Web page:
Cranes could be simple iron bars running the length of the fireplace, or they could be made to swing back and forth above the fire, or they could have up to 3 different movements. Sometimes a wooden “lug pole” would be used instead of a crane. The lug pole would be cut from green wood, to withstand the drying heat longer. Pots hung from the crane or lug pole with pot hooks, trammels, or chains with large links. On occasion the pole would dry out, catch on fire, and collapse, bringing pots, kettles, trammels, chains and all down into the fire.
The crane below could swing from side to side, and the pot could be hung from several spots along the line.
In those days, one never let the fire go out. The fire would be raked into a pile and covered with a curfew, which was usually made of brass or copper. It would be placed over the embers and pushed to the back wall of the hearth. In the morning it would be removed, the embers raked apart and fresh wood laid on. This illustration shows 2 English curfews, together with a fire fork and a blowing tube. The blowing tube served the same function as a bellows. It was a long iron pipe, the bottom of which would rest down on the floor of the hearth. One would blow into the pipe to fan up the fire. Other fireplace tools included shovels and tongs.
Bellows were used to fan a weak fire to blaze. If not available, then fans and turkey wings would be used.
Various brooms were kept to keep the hearth clean. The most common was made by tying brush twigs to a wooden handle.
Generally most fireplace tools and cookware were similar to those in England going back to Tudor times.
Small piles of coals, embers or ashes were used for cooking, rather than a single roaring fire. Also, they weren't placed so much within the recess of the fireplace, but towards the front, upon the hearth.
A pot had bulging sides and a cover, while a kettle had sloping sides and no cover of it’s own. Families prided themselves on the amount of brass kettles they had. Very large kettles were called cauldrons and were usually of copper, brass or iron. They could be extremely valuable and would be passed on in wills.
Pots, pans, and skillets began to be manufactured in the colonies @ 1725.
The earliest skillets brought over from Europe were shallow pans with rounded bottoms, on 3 legs with a long handle. They varied from 6” to 12” wide. They were used for cooking in the embers, and were originally called posnets or pipkins.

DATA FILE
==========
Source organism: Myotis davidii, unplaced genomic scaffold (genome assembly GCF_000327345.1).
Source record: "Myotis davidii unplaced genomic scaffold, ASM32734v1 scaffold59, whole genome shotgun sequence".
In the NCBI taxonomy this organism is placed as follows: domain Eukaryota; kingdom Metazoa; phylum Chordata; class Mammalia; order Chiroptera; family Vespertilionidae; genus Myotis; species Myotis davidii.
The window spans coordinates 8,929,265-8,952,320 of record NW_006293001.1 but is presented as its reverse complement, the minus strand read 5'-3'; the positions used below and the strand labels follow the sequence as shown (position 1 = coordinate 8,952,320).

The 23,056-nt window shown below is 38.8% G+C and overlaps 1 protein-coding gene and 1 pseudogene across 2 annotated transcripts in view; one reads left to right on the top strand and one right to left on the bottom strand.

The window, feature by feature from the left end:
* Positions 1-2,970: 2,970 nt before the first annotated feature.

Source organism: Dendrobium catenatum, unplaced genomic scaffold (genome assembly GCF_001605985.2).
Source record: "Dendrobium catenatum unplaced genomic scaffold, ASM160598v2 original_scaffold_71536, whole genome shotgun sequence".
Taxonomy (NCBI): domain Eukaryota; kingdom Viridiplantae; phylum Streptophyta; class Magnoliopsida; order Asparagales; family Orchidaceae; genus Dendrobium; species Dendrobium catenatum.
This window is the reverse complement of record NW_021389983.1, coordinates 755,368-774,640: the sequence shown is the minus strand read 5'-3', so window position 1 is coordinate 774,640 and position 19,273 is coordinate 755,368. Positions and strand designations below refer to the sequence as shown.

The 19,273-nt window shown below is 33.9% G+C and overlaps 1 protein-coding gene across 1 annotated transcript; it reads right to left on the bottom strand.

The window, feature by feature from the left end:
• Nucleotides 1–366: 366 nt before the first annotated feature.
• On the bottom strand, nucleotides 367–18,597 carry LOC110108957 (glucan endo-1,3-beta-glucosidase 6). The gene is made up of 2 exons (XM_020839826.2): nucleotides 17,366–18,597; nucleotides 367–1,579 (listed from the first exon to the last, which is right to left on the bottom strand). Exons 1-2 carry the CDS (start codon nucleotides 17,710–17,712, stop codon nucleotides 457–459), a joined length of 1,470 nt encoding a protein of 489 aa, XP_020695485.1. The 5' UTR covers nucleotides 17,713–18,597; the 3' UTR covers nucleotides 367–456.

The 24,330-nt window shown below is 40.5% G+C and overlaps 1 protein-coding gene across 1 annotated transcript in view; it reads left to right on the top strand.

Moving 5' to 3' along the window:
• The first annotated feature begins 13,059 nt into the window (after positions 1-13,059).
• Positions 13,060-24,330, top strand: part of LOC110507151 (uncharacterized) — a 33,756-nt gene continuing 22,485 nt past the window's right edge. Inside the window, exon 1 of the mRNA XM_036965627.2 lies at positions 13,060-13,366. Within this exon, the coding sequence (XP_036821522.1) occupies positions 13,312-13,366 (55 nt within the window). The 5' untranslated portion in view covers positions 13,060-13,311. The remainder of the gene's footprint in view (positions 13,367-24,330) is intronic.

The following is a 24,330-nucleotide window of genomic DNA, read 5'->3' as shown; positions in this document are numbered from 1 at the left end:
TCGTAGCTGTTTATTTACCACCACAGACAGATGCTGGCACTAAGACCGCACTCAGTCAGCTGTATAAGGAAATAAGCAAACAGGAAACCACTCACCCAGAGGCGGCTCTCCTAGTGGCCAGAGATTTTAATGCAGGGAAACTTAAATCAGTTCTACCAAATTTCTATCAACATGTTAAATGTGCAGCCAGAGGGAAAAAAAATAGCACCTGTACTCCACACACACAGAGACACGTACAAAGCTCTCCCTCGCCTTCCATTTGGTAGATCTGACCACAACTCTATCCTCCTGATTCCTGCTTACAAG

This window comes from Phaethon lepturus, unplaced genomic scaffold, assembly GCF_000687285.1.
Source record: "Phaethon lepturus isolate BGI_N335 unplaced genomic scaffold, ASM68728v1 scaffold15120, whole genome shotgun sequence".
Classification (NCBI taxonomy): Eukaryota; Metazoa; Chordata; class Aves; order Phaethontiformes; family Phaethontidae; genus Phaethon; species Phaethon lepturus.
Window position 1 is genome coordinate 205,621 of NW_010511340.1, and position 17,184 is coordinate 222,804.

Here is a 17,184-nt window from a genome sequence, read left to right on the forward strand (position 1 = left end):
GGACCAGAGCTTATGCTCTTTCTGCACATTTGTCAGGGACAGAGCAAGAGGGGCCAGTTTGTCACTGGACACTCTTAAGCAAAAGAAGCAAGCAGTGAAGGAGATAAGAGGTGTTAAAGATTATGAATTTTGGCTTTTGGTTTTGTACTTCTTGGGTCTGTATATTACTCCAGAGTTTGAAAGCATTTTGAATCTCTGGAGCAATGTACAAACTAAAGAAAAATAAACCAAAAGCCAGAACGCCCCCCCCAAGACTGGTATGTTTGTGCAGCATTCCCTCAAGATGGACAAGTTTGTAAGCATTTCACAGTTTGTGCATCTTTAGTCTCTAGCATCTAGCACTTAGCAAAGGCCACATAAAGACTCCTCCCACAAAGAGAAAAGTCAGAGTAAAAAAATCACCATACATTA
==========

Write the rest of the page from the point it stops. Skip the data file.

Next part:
Another form of skillet had a flat bottom and straight shallow sides. It had a short handle, 3 short legs and was called a spider.
“Fry pans” were of iron with 3 foot long handles with holes at the tip of the handle so they could be hung up when not in use. The short handled frying pan came into being later when stoves became more common.
Dutch ovens were the first ovens used for baking. It would be embedded in the hot coals and ashes, and more coals would be placed on its flat lid. Any large iron pot could be used as a Dutch oven, however.
Double boilers were also used at this time. The separate pieces could be used individually or paired.
Trivets were another necessity. They were high or low and came in assorted sizes. They held kettles, footless pots, were used as plate warmers, etc.
There were gridirons which were used for grilling fish or meat. They looked like iron grills standing on 3 legs, with a handle. A drip pan was placed beneath them to catch the drippings.
Griddles were of iron and used to bake oat and later buckwheat cakes. The Indians in Virginia used griddles made of stone or pottery, and some colonists may have adapted them to their own use. There were also used as toasters and were often made in delicate patterns.
Wafer and waffle irons were originally used in church services, dating from the 14th c. and eventually they began to be used in the home.
Another item was the flip dog. This was a long iron used to heat the drink called a flip or toddy. The end was heated in the embers till red hot then plunged into the drink, which sizzled. It probably reacted with the sugar in the rum giving a sort of caramelized taste. They were 2-3 feet long with either a tear shaped or pointed end. It was hung right by the hearth and was used quite a bit.
Going from the top, there’s a round gridiron which turned on a pivot, and under it a square, stationary one. Below that are a couple of toasters. Next a copper plate warmer with a sliding shelf, and a hanging griddle.
Then of course there were also many kinds of skimmers, spatulas, meat forks, etc., tools made of wood, tin or iron.
A tin roasting oven was in use by 1790, and may have been invented as early as 1729. It was a half cylinder reflective oven, with a door that opened in the back so that you could check the meat and baste it. The meat was fastened to a spit that ran through the oven, with a hand crank at one end.. The meat juices were collected in the curved bottom and there was a spout at one end to pour them out when the meat was done. They could be anywhere from 1 foot to 4 feet long. This photo shows a front and rear view of a tin oven or roasting kitchen. They were also referred to as kitcheners or hasteners.
There were also specialized roasters for birds, apples and rabbits. The one on the left was for birds, on the right for apples.
Tin reflector ovens were used for baking biscuits. They stood on legs and had one side open to the fire. There were several variations in style and size.
You can find more pictures of early American homes in my public albums.